Fast Company has an article entitled LinkedIn’s Top Three Secrets To Getting Hired In 2016 by Eddie Vivas, Head of Product at LinkedIn’s Talent Solutions. What I found interesting about it is that it does show where things are headed in terms of The Future of Work but at the same time shows how most companies (even those at the forefront like LinkedIn) are still missing what’s under their very noses, thus hampering the very change they are looking for.

The top two hottest skills in 2016—cloud computing and data mining—didn’t even exist a few short years ago. The world is simply changing too quickly for even young professionals to rely on the hard-won skills from their college years. You may choose a well-researched major or what looks to be a stable career path, but there’s no guarantee those skills will be in demand in 10 years’ time—sorry!

In such a world, it’s difficult to predict which industries and jobs will face decline and which will be the next wave. How many companies employed a chief data scientist or an economist in 2011? Now some companies (LinkedIn included) have both.

For employees, that means everyone should be thinking about developing new skills right now in order to keep up, or how they could adapt their existing skills to a new specialty. Job seekers who will come out on top will be those who stay curious and are lifelong learners. For companies, it’ll mean arming existing workforces with new knowledge, getting creative with job requirements, and keeping an eye out for skills that could transfer well into newly imagined roles.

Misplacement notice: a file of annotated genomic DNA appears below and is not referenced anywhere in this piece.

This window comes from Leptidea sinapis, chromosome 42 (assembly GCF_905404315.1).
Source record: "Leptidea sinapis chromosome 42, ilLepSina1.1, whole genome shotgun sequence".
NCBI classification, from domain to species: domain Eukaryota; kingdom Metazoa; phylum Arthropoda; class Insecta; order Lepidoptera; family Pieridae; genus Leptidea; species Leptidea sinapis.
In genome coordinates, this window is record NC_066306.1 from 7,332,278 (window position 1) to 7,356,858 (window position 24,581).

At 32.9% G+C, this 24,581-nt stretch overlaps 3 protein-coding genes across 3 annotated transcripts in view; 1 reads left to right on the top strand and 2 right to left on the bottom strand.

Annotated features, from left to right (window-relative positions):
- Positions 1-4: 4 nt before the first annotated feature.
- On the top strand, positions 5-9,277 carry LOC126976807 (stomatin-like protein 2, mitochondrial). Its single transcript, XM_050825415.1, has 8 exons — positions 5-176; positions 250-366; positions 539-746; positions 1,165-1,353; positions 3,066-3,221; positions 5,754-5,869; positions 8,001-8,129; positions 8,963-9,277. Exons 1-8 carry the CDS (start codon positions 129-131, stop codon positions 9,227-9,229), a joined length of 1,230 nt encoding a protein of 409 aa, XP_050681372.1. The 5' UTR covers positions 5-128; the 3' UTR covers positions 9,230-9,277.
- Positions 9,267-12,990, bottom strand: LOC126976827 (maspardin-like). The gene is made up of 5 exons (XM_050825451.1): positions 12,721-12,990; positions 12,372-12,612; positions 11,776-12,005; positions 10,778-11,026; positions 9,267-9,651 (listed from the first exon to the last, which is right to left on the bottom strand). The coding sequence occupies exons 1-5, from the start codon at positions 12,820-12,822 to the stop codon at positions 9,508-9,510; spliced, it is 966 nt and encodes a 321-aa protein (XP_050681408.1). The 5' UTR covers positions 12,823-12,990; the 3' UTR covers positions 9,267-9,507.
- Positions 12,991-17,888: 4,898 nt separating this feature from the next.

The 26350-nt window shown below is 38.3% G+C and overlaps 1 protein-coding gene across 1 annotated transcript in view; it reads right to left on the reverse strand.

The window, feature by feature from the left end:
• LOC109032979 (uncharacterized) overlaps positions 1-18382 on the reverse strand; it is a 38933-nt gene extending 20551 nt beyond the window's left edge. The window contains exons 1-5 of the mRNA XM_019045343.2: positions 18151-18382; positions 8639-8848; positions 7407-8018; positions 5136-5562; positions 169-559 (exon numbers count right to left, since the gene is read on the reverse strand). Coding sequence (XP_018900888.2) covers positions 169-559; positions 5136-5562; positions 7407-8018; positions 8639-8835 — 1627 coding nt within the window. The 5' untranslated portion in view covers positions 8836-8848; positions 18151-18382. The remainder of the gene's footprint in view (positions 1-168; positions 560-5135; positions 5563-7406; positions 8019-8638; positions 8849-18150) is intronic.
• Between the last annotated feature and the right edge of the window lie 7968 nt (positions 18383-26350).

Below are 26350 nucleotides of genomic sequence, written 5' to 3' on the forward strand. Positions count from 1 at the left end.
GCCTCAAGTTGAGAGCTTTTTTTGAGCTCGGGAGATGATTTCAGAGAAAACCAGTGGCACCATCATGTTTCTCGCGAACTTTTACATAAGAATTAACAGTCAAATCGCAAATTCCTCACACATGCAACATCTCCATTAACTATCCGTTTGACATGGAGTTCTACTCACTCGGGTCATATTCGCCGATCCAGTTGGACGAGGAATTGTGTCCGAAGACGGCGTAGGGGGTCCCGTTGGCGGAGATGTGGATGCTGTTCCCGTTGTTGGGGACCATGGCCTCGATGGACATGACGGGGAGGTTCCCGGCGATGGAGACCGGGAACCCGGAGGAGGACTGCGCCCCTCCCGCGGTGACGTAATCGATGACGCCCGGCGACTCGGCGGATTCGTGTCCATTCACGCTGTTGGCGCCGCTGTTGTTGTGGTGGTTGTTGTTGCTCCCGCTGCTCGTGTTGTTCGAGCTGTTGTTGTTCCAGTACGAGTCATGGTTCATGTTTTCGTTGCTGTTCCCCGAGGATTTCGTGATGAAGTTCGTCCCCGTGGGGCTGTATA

Eddie Vivas

Leaping Into The Future

For anyone who has read JobShift by William Bridges, they’ll know that what’s described above is a clear marker and waypoint to a future without jobs (something which Mr. Bridges foresaw back in 1995). To grasp this leap of logic though, one needs to first understand that a future without jobs isn’t everyone being unemployed but rather a future with bountiful, “unpackaged” work. In effect, just as organizations are beginning to break down the borders and silos within themselves, so too will the borders of work itself—a “job” as a rigidly defined package of work—be broken down as well.

The second leap of logic that one needs to understand to embrace and understand this emerging future is that it’s about going beyond adapting your existing skills to a new speciality and instead understanding how your skills can be adapted to multiple specialities at once. In effect, what’s being described above in the article is nothing more than a stepping stone to something bigger. In other words, to deal with the ever increasing change before us, organizations will need individuals that aren’t just capable of adapting their skills to something new every few years but are capable of adapting their skills in the moment, as the need arises. By doing so, this allows both the individual and organization to not only cope with change but to creatively embrace its complexities as well.